Thursday, March 10, 2016

Bottle Feeding To Help You Bond With Your Adopted Child

I remember when I first heard about the bottle feeding/bonding concept for children who suffer from attachment issues. I was reading the book, Dandelion On My Pillow, Butcher Knife Beneath by Nancy Thomas and she highly encouraged rocking your child and giving them either sweets or a bottle. I will admit, I thought she was a bit out there on that idea and since I was still learning the ropes of Reactive Attachment Disorder, I filed the idea in the back of my mind and gave it no more thought.

Image result for bottle feeding bonding

    Fast forward and it is a Monday evening and sonny and I are attending his weekly therapy session. His therapist brought up the subject of bottle feeding, "B is obviously reacting to the time and care you give Lia (she was a baby at the time). Watching you feed her, reminds him of the lack of nurture he had at her age, I wonder if he wouldn't benefit from bottle feeding" That made a lot of sense, so on our way home from therapy, I stopped at a local store and bought a bottle. 

  One day later in the week after the other children were down for naps, I brought out the bottle, filled it with warm milk and added some chocolate powder. I wasn't sure how B would take the whole bottle feeding idea, so filling the bottle with chocolate milk was a sort of bribe. I needn't have worried though. After I explained what we were going to do, he cheerfully went along with it. However, the whole thing backfired because he used Bottle Time, as we called it, to manipulate and control. We used the bottle for several days, then on and off for a few weeks but discontinued it because it gave B another opportunity to control.

  Fast forward once more, and I am sitting at TAP speaking with Miss S, as I will call her, and the bottle feeding topic came up. Miss S hesitated a bit, then said she has an idea but it is totally up to me if I want to pursue it. She explained how bottle feeding an older child, can increase the bond between him and his adoptive mom, would I want to give it a try? I assured her I was familiar with the concept and was willing to try it, anything to help B and I bond.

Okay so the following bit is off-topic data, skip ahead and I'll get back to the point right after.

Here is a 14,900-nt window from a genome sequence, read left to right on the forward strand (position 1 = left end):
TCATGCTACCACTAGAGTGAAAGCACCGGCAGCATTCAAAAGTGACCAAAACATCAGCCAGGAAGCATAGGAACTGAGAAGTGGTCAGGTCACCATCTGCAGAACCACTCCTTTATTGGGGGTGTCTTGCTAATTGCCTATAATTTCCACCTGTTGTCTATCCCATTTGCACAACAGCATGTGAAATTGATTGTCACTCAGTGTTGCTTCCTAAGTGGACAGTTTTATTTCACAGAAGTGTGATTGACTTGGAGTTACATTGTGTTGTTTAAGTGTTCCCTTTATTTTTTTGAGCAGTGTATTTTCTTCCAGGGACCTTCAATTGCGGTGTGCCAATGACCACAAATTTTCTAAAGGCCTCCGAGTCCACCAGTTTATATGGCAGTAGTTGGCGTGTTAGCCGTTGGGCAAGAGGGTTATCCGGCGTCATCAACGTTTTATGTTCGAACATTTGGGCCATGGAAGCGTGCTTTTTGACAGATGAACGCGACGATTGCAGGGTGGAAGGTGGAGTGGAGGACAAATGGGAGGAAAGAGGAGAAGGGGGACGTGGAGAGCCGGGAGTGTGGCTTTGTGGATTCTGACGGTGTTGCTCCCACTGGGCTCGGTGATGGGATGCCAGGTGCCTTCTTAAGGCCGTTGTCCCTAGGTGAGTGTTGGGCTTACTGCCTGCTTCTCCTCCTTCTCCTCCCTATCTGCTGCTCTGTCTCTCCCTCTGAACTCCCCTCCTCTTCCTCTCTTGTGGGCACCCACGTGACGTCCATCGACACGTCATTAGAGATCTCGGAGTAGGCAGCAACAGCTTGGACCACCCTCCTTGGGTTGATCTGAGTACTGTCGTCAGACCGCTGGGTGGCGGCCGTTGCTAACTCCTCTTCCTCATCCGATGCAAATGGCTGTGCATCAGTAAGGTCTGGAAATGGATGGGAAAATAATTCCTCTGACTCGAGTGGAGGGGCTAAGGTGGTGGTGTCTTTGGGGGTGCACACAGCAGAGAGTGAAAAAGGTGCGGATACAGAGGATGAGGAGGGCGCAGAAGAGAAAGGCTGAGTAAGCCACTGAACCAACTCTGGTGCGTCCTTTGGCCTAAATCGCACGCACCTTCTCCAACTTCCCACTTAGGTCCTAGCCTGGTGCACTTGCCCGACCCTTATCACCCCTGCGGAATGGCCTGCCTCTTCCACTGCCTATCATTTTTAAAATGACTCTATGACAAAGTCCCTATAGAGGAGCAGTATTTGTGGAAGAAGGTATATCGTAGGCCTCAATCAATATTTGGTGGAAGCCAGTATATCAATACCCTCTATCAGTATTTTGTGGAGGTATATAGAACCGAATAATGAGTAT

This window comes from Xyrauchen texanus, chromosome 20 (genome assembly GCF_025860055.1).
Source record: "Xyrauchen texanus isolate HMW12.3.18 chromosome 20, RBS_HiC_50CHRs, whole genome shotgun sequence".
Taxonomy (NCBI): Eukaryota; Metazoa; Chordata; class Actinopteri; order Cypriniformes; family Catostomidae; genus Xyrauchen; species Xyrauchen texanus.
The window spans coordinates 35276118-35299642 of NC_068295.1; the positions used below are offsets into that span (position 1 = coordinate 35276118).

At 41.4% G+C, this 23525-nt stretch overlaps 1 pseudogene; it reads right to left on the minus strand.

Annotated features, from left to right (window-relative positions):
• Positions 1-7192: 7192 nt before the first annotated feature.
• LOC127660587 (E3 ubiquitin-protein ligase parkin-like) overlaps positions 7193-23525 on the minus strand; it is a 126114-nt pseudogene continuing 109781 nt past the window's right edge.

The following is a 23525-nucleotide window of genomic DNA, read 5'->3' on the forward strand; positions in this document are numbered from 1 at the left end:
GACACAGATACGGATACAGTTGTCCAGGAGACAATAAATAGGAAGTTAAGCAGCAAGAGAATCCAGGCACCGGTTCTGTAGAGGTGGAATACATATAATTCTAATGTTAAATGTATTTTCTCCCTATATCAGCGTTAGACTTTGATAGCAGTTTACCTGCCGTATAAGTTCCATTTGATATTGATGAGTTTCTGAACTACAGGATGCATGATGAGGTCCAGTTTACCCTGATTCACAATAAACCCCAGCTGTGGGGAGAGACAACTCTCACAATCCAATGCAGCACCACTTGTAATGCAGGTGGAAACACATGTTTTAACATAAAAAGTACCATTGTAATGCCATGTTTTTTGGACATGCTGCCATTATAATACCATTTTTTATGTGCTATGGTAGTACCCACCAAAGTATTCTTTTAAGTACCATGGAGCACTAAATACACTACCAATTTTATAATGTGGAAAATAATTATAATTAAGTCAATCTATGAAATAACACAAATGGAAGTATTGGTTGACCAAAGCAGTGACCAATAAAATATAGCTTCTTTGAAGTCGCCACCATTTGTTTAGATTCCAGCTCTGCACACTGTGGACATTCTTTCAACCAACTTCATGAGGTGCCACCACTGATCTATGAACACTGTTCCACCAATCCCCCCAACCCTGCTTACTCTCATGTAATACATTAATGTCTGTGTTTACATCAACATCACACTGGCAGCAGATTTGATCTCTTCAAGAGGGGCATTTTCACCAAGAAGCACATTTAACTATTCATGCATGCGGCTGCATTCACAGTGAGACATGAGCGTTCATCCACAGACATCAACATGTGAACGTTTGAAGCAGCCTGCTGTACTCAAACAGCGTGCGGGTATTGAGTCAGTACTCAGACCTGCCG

This time B and I were in a much better place emotionally. B was beginning to bond and I was willing to do whatever it took to strengthen it. I warmed the milk and taking B on my lap, I fed him the bottle. At first it felt really awkward, but as the moments passed, something began stirring in my heart. Love for this hurting little boy began to take root. It wasn't all fun and games, we had our tough times but I came to realize I needed to provide nourishment for my son, just as much as he needed to receive it from me. Sadly our bond disintegrated because of B's great fear of getting close to someone. 

  And we fast forward once more and find ourselves in 2016 with attachment issues once more, albeit with another child. I am still trying to decide how to approach the idea of bottle time, but while I am thinking, I bought a bottle for little sister.

    Little sister has a hang up with bottle's, she loves them. She was placed with us when she was only a few months old, so she had plenty of bottle feeding time with me. I used to discourage her love for bottles but one day I thought, "Lia has a strong bond with us but she needs nurturing as much as her siblings, so why not bottle feed her?"

   I was amazed at the change I saw in Lia, she is more secure, and throws less tantrums. It was a good reminder for me to continue nurturing and what some would call "babying" the children. When a child comes into your home via foster care or adoption, they have a huge deficit in the love and nurture department. It will take years of intense effort to fill their love tanks. A therapist told me that these children are like buckets full of holes, you fill the with love and it promptly drains away. You have to saturate them in love for a long time before those holes will begin to close, allowing their love tanks to fill. It is only after a child's love tank is able to hold water, that they will be able to pour a little love/water into your tank, until then you will need to fill your love tank elsewhere. Loving and nurturing a traumatized child is draining and many are the parents (myself included) who find their own love tanks drained and are unable to meet their child's needs. 

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